RRP: £109.99

Time tested: Three months

From: 7iDP Protection

Last year, I picked up a cargo base layer in a mini-quest to go packless more when out on local trail rides. Although my Camelbak Skyline, with its ‘low rider’ stance does a pretty good job at being unobtrusive on rides, I do have a real desire to go without it for most of my rides these days. The problem is, my Rallon (R4) doesn’t have a bottle cage so I still need to some way of carrying some fluid with me. I could buy the new Rallon which has room for a bottle cage…but I don’t think that’s enough of an excuse to spunk thousands of dolla bills on a new bike.  Well, I could. I’m just not sure that excuse would fly at home with my wife!

IMG_20180414_103301-01.jpeg
External flat lock stitching for comfort

Anyway, the ongoing mini-quest continued and I picked up the 7iDP Hydro bib short a few months back and have been using for most rides since. Advertised as having numerous pockets for stashing tools, water bottles and gels and also having impact protection on the thighs, it sounded like the perfect bib short for enduro racing as well as local rides. First impressions when they arrived were “Oooh….nice packaging” Rather than turning up in a plastic wrapper which immediately gets chucked in the bin, they come in a quality zipped pack which straight away has you thinking “that’ll come in handy for something, I’ll keep that”. What that something is…who knows, but it’ll find a use! On a more serious note, it does mean the packaging should be able to be re-used for other things plenty of times in the future, so helps cut down on plastic waste being chucked into landfill. Re-use and recycle kids 👍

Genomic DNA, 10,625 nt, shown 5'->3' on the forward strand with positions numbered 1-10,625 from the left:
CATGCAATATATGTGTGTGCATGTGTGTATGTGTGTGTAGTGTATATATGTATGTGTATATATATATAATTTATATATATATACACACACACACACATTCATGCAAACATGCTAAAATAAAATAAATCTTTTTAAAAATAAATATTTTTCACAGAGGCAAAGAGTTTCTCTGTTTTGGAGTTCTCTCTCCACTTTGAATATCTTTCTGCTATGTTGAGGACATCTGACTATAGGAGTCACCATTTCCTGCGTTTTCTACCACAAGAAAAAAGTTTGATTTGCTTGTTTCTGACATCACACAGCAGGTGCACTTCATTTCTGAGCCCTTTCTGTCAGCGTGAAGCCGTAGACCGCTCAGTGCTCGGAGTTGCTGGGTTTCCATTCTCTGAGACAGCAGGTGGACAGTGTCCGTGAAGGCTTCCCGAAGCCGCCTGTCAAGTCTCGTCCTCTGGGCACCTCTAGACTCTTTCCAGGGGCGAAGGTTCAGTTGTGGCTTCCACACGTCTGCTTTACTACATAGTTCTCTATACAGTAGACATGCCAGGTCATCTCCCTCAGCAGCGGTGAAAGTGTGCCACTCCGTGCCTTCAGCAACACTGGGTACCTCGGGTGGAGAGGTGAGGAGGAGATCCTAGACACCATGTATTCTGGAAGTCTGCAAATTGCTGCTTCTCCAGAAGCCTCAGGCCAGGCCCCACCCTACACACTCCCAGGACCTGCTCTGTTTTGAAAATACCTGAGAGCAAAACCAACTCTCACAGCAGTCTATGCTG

Second impressions where that they felt heavy.  That’s because of the impact protection pads in the legs so completely understandable. The pads are fully removable though and fit in a pocket on the inside of the bib legs, and are made from SASTEC material, constructed to be flexible but tough.  Like a lot impact protection these days, the warmer they are, the more malleable they get so flexibility improves once you get the pistons firing.

IMG_20180414_103810-01.jpeg
Flexible impact protection is easily removed for washing and less rad riding